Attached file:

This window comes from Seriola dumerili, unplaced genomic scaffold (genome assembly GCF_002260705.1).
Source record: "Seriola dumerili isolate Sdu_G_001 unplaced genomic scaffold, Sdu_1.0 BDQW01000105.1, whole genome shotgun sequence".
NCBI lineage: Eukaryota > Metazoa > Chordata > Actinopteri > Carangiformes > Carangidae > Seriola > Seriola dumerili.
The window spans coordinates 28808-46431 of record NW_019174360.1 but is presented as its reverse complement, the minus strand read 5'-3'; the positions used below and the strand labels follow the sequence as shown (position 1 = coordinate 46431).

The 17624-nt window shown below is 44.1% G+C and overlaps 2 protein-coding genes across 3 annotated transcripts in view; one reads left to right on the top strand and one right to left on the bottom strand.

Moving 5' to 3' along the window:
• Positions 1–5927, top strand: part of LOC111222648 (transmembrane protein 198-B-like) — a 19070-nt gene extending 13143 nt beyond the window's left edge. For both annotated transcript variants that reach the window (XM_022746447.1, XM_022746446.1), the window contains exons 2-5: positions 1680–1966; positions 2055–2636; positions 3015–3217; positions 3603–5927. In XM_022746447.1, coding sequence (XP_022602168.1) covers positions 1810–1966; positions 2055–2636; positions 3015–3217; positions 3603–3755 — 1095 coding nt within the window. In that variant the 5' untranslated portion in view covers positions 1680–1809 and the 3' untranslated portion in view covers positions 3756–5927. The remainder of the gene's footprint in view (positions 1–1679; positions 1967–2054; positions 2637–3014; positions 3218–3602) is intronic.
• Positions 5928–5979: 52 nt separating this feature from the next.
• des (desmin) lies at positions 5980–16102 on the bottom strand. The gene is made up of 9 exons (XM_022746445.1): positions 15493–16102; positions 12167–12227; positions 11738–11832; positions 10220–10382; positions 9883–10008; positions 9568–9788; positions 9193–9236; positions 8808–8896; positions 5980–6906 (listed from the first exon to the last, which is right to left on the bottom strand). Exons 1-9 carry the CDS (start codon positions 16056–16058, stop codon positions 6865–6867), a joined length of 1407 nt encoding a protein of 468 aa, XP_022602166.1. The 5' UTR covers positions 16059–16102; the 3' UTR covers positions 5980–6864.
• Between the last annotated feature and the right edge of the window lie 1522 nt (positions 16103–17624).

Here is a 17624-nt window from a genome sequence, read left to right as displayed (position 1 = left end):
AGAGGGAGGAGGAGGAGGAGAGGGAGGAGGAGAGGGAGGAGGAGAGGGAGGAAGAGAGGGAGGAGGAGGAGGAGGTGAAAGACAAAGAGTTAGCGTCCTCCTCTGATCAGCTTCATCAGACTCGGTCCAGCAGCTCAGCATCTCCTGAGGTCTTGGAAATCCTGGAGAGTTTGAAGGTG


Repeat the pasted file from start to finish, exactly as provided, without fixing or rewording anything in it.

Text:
This window comes from Seriola dumerili, unplaced genomic scaffold (genome assembly GCF_002260705.1).
Source record: "Seriola dumerili isolate Sdu_G_001 unplaced genomic scaffold, Sdu_1.0 BDQW01000105.1, whole genome shotgun sequence".
NCBI lineage: Eukaryota > Metazoa > Chordata > Actinopteri > Carangiformes > Carangidae > Seriola > Seriola dumerili.
The window spans coordinates 28808-46431 of record NW_019174360.1 but is presented as its reverse complement, the minus strand read 5'-3'; the positions used below and the strand labels follow the sequence as shown (position 1 = coordinate 46431).

The 17624-nt window shown below is 44.1% G+C and overlaps 2 protein-coding genes across 3 annotated transcripts in view; one reads left to right on the top strand and one right to left on the bottom strand.

Moving 5' to 3' along the window:
• Positions 1–5927, top strand: part of LOC111222648 (transmembrane protein 198-B-like) — a 19070-nt gene extending 13143 nt beyond the window's left edge. For both annotated transcript variants that reach the window (XM_022746447.1, XM_022746446.1), the window contains exons 2-5: positions 1680–1966; positions 2055–2636; positions 3015–3217; positions 3603–5927. In XM_022746447.1, coding sequence (XP_022602168.1) covers positions 1810–1966; positions 2055–2636; positions 3015–3217; positions 3603–3755 — 1095 coding nt within the window. In that variant the 5' untranslated portion in view covers positions 1680–1809 and the 3' untranslated portion in view covers positions 3756–5927. The remainder of the gene's footprint in view (positions 1–1679; positions 1967–2054; positions 2637–3014; positions 3218–3602) is intronic.
• Positions 5928–5979: 52 nt separating this feature from the next.
• des (desmin) lies at positions 5980–16102 on the bottom strand. The gene is made up of 9 exons (XM_022746445.1): positions 15493–16102; positions 12167–12227; positions 11738–11832; positions 10220–10382; positions 9883–10008; positions 9568–9788; positions 9193–9236; positions 8808–8896; positions 5980–6906 (listed from the first exon to the last, which is right to left on the bottom strand). Exons 1-9 carry the CDS (start codon positions 16056–16058, stop codon positions 6865–6867), a joined length of 1407 nt encoding a protein of 468 aa, XP_022602166.1. The 5' UTR covers positions 16059–16102; the 3' UTR covers positions 5980–6864.
• Between the last annotated feature and the right edge of the window lie 1522 nt (positions 16103–17624).

Here is a 17624-nt window from a genome sequence, read left to right as displayed (position 1 = left end):
AGAGGGAGGAGGAGGAGGAGAGGGAGGAGGAGAGGGAGGAGGAGAGGGAGGAAGAGAGGGAGGAGGAGGAGGAGGTGAAAGACAAAGAGTTAGCGTCCTCCTCTGATCAGCTTCATCAGACTCGGTCCAGCAGCTCAGCATCTCCTGAGGTCTTGGAAATCCTGGAGAGTTTGAAGGTG